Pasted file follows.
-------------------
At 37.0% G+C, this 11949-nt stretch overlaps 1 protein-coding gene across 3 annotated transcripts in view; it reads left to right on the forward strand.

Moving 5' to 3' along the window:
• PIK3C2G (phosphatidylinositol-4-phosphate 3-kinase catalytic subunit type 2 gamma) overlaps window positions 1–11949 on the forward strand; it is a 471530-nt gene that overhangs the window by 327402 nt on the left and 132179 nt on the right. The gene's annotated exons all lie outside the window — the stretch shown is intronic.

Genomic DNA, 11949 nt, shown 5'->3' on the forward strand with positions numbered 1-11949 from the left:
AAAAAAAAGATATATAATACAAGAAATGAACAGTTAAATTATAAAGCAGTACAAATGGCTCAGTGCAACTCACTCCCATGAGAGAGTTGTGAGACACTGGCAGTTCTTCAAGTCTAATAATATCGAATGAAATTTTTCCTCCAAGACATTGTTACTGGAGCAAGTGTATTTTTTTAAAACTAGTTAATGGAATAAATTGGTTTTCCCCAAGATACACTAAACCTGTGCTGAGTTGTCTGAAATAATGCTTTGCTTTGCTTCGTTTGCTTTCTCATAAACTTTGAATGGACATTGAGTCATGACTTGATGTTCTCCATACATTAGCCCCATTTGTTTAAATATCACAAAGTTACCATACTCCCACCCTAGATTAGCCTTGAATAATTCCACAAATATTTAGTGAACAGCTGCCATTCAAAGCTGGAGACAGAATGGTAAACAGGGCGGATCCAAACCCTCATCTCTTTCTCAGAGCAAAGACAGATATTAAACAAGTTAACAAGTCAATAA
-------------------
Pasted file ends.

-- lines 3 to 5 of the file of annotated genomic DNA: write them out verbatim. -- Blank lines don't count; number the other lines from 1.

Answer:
• PIK3C2G (phosphatidylinositol-4-phosphate 3-kinase catalytic subunit type 2 gamma) overlaps window positions 1–11949 on the forward strand; it is a 471530-nt gene that overhangs the window by 327402 nt on the left and 132179 nt on the right. The gene's annotated exons all lie outside the window — the stretch shown is intronic.

Genomic DNA, 11949 nt, shown 5'->3' on the forward strand with positions numbered 1-11949 from the left:
AAAAAAAAGATATATAATACAAGAAATGAACAGTTAAATTATAAAGCAGTACAAATGGCTCAGTGCAACTCACTCCCATGAGAGAGTTGTGAGACACTGGCAGTTCTTCAAGTCTAATAATATCGAATGAAATTTTTCCTCCAAGACATTGTTACTGGAGCAAGTGTATTTTTTTAAAACTAGTTAATGGAATAAATTGGTTTTCCCCAAGATACACTAAACCTGTGCTGAGTTGTCTGAAATAATGCTTTGCTTTGCTTCGTTTGCTTTCTCATAAACTTTGAATGGACATTGAGTCATGACTTGATGTTCTCCATACATTAGCCCCATTTGTTTAAATATCACAAAGTTACCATACTCCCACCCTAGATTAGCCTTGAATAATTCCACAAATATTTAGTGAACAGCTGCCATTCAAAGCTGGAGACAGAATGGTAAACAGGGCGGATCCAAACCCTCATCTCTTTCTCAGAGCAAAGACAGATATTAAACAAGTTAACAAGTCAATAA